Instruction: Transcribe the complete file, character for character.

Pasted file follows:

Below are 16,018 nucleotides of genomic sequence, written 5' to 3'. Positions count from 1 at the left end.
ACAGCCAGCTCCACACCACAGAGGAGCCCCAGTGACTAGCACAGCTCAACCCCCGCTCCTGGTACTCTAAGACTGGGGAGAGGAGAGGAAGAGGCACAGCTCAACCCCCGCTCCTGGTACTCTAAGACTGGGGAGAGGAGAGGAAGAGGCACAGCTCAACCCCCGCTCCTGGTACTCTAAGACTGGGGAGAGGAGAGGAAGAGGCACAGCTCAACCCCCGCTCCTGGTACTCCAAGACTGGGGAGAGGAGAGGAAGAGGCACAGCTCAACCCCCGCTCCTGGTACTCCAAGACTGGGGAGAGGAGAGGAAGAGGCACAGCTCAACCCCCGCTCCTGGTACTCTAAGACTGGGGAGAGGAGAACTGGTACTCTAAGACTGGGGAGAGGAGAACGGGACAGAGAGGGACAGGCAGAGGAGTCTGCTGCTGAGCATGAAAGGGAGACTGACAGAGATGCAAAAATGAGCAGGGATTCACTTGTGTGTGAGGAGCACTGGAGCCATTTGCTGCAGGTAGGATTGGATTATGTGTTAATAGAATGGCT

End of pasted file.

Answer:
Below are 16,018 nucleotides of genomic sequence, written 5' to 3'. Positions count from 1 at the left end.
ACAGCCAGCTCCACACCACAGAGGAGCCCCAGTGACTAGCACAGCTCAACCCCCGCTCCTGGTACTCTAAGACTGGGGAGAGGAGAGGAAGAGGCACAGCTCAACCCCCGCTCCTGGTACTCTAAGACTGGGGAGAGGAGAGGAAGAGGCACAGCTCAACCCCCGCTCCTGGTACTCTAAGACTGGGGAGAGGAGAGGAAGAGGCACAGCTCAACCCCCGCTCCTGGTACTCCAAGACTGGGGAGAGGAGAGGAAGAGGCACAGCTCAACCCCCGCTCCTGGTACTCCAAGACTGGGGAGAGGAGAGGAAGAGGCACAGCTCAACCCCCGCTCCTGGTACTCTAAGACTGGGGAGAGGAGAACTGGTACTCTAAGACTGGGGAGAGGAGAACGGGACAGAGAGGGACAGGCAGAGGAGTCTGCTGCTGAGCATGAAAGGGAGACTGACAGAGATGCAAAAATGAGCAGGGATTCACTTGTGTGTGAGGAGCACTGGAGCCATTTGCTGCAGGTAGGATTGGATTATGTGTTAATAGAATGGCT